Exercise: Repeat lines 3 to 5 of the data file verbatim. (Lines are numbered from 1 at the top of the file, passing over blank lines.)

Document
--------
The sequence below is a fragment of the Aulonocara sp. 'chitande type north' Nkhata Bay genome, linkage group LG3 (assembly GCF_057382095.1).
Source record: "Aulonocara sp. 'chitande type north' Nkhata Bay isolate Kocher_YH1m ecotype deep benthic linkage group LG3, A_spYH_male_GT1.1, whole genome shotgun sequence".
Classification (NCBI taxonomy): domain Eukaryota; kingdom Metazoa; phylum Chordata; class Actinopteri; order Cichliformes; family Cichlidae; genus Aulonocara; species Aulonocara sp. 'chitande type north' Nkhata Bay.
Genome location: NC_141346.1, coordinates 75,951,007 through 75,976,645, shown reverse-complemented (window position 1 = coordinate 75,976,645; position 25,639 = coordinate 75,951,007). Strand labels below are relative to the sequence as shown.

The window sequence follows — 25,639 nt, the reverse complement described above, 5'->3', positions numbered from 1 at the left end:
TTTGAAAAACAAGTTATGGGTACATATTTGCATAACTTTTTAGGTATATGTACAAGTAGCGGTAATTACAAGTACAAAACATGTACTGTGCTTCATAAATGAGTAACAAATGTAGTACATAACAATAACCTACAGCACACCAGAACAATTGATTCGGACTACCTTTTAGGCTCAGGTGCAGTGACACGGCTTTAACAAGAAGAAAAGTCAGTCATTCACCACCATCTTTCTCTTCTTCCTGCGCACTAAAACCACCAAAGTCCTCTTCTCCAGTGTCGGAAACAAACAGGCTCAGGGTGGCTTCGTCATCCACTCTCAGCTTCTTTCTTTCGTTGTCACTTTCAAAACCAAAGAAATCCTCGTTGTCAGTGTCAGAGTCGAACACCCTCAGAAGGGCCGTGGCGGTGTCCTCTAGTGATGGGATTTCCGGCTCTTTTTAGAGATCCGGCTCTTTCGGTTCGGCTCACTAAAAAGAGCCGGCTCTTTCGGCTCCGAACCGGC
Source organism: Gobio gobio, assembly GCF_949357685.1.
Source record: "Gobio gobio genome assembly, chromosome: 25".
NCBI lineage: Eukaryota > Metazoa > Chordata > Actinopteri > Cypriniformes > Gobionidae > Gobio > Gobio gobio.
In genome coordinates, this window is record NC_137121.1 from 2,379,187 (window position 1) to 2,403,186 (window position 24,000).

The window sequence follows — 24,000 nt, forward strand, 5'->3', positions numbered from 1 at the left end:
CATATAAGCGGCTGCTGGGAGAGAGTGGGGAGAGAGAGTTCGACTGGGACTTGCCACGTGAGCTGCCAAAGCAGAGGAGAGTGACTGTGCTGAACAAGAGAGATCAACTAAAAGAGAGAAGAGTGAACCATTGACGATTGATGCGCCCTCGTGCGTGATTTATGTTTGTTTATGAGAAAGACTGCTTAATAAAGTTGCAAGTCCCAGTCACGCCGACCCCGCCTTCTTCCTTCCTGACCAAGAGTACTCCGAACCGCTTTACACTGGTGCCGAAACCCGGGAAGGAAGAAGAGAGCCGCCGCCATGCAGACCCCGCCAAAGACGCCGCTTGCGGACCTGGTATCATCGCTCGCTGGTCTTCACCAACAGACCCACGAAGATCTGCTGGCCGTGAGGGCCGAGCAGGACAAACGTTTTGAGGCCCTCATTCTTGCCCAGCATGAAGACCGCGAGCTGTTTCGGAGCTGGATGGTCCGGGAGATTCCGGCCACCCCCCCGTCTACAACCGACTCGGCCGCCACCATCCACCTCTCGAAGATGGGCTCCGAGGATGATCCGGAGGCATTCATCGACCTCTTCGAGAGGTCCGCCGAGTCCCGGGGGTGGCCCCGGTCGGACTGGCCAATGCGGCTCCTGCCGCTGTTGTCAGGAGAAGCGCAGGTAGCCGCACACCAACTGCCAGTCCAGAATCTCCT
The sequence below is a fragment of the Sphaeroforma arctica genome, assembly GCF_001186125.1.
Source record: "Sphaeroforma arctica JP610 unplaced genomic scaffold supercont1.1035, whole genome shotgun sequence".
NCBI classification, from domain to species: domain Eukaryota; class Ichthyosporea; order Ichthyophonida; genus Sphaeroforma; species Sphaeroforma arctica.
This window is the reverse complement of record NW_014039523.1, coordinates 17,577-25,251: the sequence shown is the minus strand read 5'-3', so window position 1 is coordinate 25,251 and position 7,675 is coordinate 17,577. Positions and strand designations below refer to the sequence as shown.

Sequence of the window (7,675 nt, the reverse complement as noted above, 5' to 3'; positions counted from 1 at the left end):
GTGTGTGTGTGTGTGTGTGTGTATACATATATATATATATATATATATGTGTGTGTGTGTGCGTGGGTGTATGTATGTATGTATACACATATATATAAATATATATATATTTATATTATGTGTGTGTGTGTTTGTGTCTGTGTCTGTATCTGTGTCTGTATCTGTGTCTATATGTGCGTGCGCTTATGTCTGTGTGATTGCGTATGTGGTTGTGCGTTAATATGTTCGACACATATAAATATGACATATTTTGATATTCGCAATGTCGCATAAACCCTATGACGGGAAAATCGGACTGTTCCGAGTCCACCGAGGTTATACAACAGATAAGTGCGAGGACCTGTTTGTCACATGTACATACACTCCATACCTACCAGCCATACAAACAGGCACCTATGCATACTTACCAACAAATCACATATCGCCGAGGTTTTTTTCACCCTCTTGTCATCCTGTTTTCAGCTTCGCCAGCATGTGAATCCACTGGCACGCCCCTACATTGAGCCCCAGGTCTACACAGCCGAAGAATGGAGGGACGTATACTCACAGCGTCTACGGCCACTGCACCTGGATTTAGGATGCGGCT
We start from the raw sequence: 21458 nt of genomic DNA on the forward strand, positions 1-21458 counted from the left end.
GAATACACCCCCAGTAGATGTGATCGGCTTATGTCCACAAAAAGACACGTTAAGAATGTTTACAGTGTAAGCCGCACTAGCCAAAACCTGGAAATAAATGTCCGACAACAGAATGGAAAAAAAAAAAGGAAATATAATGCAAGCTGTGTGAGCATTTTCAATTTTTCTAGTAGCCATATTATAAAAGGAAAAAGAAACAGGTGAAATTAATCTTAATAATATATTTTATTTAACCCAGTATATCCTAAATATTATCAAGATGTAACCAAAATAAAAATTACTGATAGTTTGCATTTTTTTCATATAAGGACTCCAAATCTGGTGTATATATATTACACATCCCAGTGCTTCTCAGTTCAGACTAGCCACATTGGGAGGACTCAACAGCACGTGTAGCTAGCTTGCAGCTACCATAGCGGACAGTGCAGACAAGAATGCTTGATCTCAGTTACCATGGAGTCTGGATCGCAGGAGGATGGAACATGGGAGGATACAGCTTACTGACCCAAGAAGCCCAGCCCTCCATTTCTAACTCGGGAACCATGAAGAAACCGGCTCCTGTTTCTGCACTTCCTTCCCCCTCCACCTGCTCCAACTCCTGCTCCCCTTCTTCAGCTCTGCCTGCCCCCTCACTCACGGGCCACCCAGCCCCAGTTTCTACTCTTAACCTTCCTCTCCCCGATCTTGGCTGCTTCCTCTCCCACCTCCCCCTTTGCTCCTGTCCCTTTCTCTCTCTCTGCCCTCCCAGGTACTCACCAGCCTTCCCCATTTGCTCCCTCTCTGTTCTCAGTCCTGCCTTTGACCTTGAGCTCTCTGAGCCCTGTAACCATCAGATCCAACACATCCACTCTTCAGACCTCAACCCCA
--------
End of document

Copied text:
Classification (NCBI taxonomy): domain Eukaryota; kingdom Metazoa; phylum Chordata; class Actinopteri; order Cichliformes; family Cichlidae; genus Aulonocara; species Aulonocara sp. 'chitande type north' Nkhata Bay.
Genome location: NC_141346.1, coordinates 75,951,007 through 75,976,645, shown reverse-complemented (window position 1 = coordinate 75,976,645; position 25,639 = coordinate 75,951,007). Strand labels below are relative to the sequence as shown.

The window sequence follows — 25,639 nt, the reverse complement described above, 5'->3', positions numbered from 1 at the left end: